How to Hang a Quilt 

How to hang a quilt is easy. Just add a hanging sleeve to the top of the quilt backing after it is quilted and before binding a quilt.

This quilting technique is a must as there is very little tolerance when entering your quilt in a show. If the judges can't hang your quilt they send it back as an incomplete quilt.

Hanging sleeves are an absolute must at times...



...it is important that you know how to hang a quilt if you plan to enter a show.

Each show has their own set of rules so learn them all.

For any quilt you intend to display  on a surface other than a bed you will want to add a hanging sleeve on the upper back before you add your binding. 

How To Hang A Quilt For Display

quilt hanger

The tube type hanging sleeve is added to the quilt backing after the quilt has been quilted and before binding a quilt.

A dowel rod is then inserted in the tube which can either be hung on a couple of nails or in conjunction with a nice looking wood quilt wall hanger.

The wood quilt wall hanger attaches to the wall and is a permanent fixture and will allow you to change out your quilts using the sleeve hanger on the back of the quilt and a dowel rod.

Generally, the sleeve will be added in a permanent manner and sewn into the top binding of the quilt backing but you can also make the sleeve hanger a temporary addition simply by not stitching it in the seam when adding the binding.

In this case you would simply hand stitch the tube to the top edge of the quilt and remove it when it is no longer needed.

Be sure the sleeve is cut on the straight-grain from matching fabric used in the quilt backing. Using the straight-grain will minimize any stretching of the fabric.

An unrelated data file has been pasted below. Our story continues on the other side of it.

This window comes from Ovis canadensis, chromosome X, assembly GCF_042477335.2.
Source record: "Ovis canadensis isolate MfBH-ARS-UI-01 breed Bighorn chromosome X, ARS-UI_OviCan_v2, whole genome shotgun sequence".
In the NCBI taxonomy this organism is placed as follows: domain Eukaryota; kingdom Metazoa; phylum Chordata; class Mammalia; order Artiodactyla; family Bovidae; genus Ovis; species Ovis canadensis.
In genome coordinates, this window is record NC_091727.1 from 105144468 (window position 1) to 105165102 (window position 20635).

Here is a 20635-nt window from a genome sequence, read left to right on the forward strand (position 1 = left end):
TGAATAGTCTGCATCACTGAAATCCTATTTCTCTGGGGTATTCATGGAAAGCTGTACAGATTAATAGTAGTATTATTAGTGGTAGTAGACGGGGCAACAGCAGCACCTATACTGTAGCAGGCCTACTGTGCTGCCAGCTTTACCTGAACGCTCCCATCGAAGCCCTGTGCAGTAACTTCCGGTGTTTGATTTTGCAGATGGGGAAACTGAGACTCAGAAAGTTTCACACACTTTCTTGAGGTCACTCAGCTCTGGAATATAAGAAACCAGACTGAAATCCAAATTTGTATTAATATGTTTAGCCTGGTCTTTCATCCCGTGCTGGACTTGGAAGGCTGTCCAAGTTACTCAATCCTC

Or you can make the sleeve from a tightly woven fabric as long as it is compatible with the colors you used in the quilt backing fabric.

Quilt shows generally require a 4-inch hanging sleeve on twin size to king size quilts. Miniature quilts will have a smaller sleeve (2 to 3 inches wide).


Instructions on How to Hang a Quilt

Hanging sleeves, will always be required if you are entering your quilt into a show, no matter what size your quilt is.

The sleeve is made of a tube of fabric which provides protection from the rod or dowel used in the hanging process.

When adding a sleeve it supports the quilt and allows it to hang evenly.

The first thing the judges notice about the way a quilt hangs is if the sides curl the quilt is out of square which they frown on.

To earn a first place ribbon this quilting technique becomes very important.

How to hang a quilt using a hanging sleeve is outlined here:

how to hang a quilt
  • Measure the width of the quilt across the top and cut a strip of fabric exactly that length by 8 1/2-inches wide.
  • If you must piece the strip to get the needed length, be sure and allow for the 5/8-inch seam allowance (not a scant 1/4-inch as used when piecing your quilt).
  • Join the 5/8-inch seams together and press the seam open; turn under the lose edges of the seam allowance a quarter inch and stitch down to the sleeve using a small stitch. (photo above)